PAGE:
Arts & Culture

Four generations navigate a new & exciting arts scene in Tanja Church

Elka Wood 20 May 2019
Louise Morris in one of the studio spaces on the grounds of the Tanja church, now owned by Louise, her partner Matt and her mother and grandmother. Photo: Elka Wood.

Louise Morris in one of the studio spaces on the grounds of the Tanja church, now owned by Louise, her partner Matt and her mother and grandmother. Photo: Elka Wood.

The old Tanja Church has had an injection of new life with the arrival of a former lecturer in arts and performance, a production manager and four generations living on the grounds.

It’s fitting that one of the new owners – Louise Morris – has a PhD which focus’ on how sites hold history. Her passion is for site-specific theatre, creating performances in locations as diverse as an old abattoir in her previous home in Melbourne.

Now Louise and her partner, Matt, are working towards using the church as a performance space and creative hub for the community.

“The church was sold privately against the wishes of the community in the late ’70s,” Louise explains “although apparently there were only two regular churchgoers by that time. More recently, the church ran as Narek Gallery for ten years and now we are opening it up to the public as Navigate Arts.”

In the grassy grounds of the church, Matt and Louise are setting up cozy fire pits, projection screens and stringing lights through the trees and shrubs, ready to officially launch Navigate Arts this Saturday – May 25.

The interior of the tanja church, ready for Navigate Arts launch party on May 25th. Photo: Elka Wood.

The interior of the Tanja church, ready for Navigate Arts launch party on May 25th. Photo: Elka Wood.

The launch, starting at 6 pm, will feature live music, dance, poetry readings, projections and visual art – a selection of the kinds of art and performance Louise and Matt hope will feature in the church in years to come.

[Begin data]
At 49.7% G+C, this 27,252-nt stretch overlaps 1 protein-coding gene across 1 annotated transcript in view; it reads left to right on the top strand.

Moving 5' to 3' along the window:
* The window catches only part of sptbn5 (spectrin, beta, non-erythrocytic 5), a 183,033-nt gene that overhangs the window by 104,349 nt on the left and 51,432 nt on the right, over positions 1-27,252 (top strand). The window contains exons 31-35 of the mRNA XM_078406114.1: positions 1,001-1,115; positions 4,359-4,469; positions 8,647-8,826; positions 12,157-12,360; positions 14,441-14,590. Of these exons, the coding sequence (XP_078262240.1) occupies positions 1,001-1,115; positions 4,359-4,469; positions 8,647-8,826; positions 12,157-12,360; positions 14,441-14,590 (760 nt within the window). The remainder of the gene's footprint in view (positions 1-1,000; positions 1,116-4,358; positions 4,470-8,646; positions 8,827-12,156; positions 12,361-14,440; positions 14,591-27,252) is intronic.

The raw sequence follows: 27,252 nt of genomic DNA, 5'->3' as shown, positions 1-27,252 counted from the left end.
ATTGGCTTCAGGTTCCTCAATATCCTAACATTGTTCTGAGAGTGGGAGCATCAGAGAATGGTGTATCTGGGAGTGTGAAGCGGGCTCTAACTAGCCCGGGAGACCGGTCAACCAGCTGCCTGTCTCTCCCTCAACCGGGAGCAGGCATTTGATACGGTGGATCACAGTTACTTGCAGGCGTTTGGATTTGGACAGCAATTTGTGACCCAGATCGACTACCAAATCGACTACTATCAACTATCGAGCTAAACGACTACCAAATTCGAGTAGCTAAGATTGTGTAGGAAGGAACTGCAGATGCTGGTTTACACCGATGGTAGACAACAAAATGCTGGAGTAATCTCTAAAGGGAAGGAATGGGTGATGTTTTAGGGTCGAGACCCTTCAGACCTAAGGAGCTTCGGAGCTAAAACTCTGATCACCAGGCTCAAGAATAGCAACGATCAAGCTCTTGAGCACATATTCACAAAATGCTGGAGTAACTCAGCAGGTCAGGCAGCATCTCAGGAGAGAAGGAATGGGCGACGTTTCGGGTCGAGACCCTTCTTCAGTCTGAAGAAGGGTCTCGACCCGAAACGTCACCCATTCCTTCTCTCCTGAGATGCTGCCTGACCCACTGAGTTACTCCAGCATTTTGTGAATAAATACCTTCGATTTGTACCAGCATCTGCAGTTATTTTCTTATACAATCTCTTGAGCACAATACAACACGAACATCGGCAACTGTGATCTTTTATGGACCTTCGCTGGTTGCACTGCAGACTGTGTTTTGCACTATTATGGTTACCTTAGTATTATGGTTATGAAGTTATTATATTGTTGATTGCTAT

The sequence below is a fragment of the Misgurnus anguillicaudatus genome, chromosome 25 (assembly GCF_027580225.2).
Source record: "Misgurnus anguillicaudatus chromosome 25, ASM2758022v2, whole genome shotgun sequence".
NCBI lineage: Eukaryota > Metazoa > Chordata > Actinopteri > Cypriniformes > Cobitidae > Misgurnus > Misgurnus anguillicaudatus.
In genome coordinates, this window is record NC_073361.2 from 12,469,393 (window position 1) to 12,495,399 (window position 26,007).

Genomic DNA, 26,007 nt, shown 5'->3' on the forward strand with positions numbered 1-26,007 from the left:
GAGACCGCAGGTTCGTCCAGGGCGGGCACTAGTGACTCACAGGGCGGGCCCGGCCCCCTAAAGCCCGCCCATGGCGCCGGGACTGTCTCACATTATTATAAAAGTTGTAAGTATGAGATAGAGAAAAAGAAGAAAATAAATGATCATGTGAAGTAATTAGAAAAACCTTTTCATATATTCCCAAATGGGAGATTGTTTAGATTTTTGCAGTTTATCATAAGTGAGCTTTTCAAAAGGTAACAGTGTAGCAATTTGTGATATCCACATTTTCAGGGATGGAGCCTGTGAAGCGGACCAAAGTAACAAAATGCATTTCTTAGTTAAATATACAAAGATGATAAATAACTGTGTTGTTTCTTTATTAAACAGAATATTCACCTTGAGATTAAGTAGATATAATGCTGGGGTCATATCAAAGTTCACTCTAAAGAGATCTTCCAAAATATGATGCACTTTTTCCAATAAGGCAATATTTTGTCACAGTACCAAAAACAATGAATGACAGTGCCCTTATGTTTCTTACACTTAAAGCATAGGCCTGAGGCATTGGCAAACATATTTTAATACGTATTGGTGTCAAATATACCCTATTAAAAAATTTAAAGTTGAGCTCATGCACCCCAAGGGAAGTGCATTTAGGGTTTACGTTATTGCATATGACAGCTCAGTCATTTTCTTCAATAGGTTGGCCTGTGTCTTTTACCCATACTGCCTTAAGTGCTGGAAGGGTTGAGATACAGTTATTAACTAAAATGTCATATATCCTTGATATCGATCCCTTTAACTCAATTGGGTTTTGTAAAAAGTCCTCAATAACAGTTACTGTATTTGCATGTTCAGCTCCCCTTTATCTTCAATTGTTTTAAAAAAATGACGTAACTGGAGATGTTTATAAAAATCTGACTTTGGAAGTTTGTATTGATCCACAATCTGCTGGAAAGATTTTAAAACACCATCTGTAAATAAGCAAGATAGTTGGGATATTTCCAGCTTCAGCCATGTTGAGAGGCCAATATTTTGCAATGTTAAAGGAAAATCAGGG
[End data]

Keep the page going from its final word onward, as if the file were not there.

Performers on the night include The Blue Angel and Dr Wiedemann, The Gadflys’ Philip Moriarty, Melanie Horsnell, poet Gabrielle Journey Jones and dance troupe Mica Mahani and the Haniyami.

Louise, who gave up her tenure as a lecturer in arts and performance at Deakin University in Melbourne to move to Tanja, is also passionate about helping people develop their own creative work and holds workshops at the church.

Four generations of Louise’s family now live on the church grounds – her grandmother Marjory, mother Angie and Louise’s son Hunter, along with Louise’s partner Matt.

Grandma Marjory Thompson [seated], Louise Morris and Louise's mum, Angie Morris have banded together, taken Marjory out of her care home and are living on the grounds of the old Tanja church. Photo: Elka Wood.

Grandma Marjory Thompson [seated], Louise Morris and Louise’s mum, Angie Morris have banded together, taken Marjory out of her care home and are living on the grounds of the old Tanja church. Photo: Elka Wood.

The idea of buying the church began as a flippant email from Louise to her mum over three years ago.

“I said: hey mum, there’s this old church, we could take grandma out of the home and all live there. At the time, I never actually thought we would do it,” Louise laughs.

But as she reflected on her 15 years at Deacon University, Louise says she began to think – “do I want to do this for the rest of my life and then retire?”

Although she loved her job and “having lots of creative young people to play with”, the answer was no and Louise, Matt and Hunter made the move from Melbourne in January this year.

The family is proud of the way they have pooled their resources to create an unconventional living situation that really works for all ages.

“It was a big leap of faith,” Louise adds thoughtfully “churches have always been gathering places and this church, although it hasn’t been a religious place for a long time, I think it still wants that,” Louise says.

Matt, the resident production technician, does his best photo bomb at the entrance to the church. Photo: Elka Wood.

Matt, Tanja Church’s resident production technician, does his best photobomb at the entrance to the church. Photo: Elka Wood.

For more information about the free Navigate Arts launch, visit their Facebook Event page.

Louise and Matt suggest making a night of it in Tanja on Saturday, May 25 and going to the 2019 Clay Soiree at the Tanja Hall from 3 pm before moving to the Navigate Arts launch, which begins at 6 pm. Light refreshments will be available.

What's Your Opinion?

2 Responses to Four generations navigate a new & exciting arts scene in Tanja Church

Lesley White Lesley White 5:20 pm 20 May 19

Congratulations

Jenny Marks Jenny Marks 10:13 pm 20 May 19

Sounds amazing 👍👏

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